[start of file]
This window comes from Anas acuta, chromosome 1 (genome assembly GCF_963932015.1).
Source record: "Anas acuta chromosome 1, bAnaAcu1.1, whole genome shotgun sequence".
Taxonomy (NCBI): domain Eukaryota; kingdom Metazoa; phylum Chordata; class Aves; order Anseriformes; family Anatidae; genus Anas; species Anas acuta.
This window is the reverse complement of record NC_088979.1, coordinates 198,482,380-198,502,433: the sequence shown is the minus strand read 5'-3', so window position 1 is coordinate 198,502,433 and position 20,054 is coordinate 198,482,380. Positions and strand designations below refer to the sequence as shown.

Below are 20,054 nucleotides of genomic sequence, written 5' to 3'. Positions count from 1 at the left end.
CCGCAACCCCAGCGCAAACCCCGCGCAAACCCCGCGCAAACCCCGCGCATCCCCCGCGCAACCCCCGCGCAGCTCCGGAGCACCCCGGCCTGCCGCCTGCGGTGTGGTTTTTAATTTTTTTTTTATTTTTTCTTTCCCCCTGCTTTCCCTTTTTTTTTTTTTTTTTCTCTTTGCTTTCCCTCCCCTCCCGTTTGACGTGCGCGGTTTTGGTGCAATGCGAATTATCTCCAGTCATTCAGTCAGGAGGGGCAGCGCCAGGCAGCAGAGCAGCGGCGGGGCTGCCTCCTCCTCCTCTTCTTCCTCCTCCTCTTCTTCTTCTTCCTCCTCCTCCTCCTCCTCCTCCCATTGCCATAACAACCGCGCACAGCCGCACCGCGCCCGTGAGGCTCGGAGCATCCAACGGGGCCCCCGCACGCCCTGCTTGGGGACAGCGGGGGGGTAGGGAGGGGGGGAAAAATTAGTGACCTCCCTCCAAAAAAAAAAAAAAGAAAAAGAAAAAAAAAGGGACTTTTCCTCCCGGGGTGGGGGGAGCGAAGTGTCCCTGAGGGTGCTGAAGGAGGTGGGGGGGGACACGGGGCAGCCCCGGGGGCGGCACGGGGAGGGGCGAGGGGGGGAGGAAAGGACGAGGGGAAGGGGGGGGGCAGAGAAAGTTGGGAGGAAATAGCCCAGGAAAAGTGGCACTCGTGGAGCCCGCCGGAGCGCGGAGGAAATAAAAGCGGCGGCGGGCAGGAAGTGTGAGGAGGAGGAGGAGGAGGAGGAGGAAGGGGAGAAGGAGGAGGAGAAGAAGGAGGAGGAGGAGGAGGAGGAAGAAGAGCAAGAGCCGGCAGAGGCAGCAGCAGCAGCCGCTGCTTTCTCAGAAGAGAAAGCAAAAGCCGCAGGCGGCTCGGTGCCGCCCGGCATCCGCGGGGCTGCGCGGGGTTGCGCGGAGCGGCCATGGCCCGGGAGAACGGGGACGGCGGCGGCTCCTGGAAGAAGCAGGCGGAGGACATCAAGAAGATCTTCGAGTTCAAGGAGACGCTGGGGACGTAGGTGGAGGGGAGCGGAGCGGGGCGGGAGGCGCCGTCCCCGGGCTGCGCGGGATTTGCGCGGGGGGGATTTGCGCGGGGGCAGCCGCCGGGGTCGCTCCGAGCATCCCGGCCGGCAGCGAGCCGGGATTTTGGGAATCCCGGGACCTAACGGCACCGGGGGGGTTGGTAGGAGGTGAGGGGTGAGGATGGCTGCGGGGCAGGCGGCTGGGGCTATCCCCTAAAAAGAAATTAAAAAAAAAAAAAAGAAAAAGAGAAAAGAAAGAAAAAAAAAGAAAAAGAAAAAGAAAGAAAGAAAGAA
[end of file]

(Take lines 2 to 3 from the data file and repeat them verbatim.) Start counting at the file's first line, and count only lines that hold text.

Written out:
Source record: "Anas acuta chromosome 1, bAnaAcu1.1, whole genome shotgun sequence".
Taxonomy (NCBI): domain Eukaryota; kingdom Metazoa; phylum Chordata; class Aves; order Anseriformes; family Anatidae; genus Anas; species Anas acuta.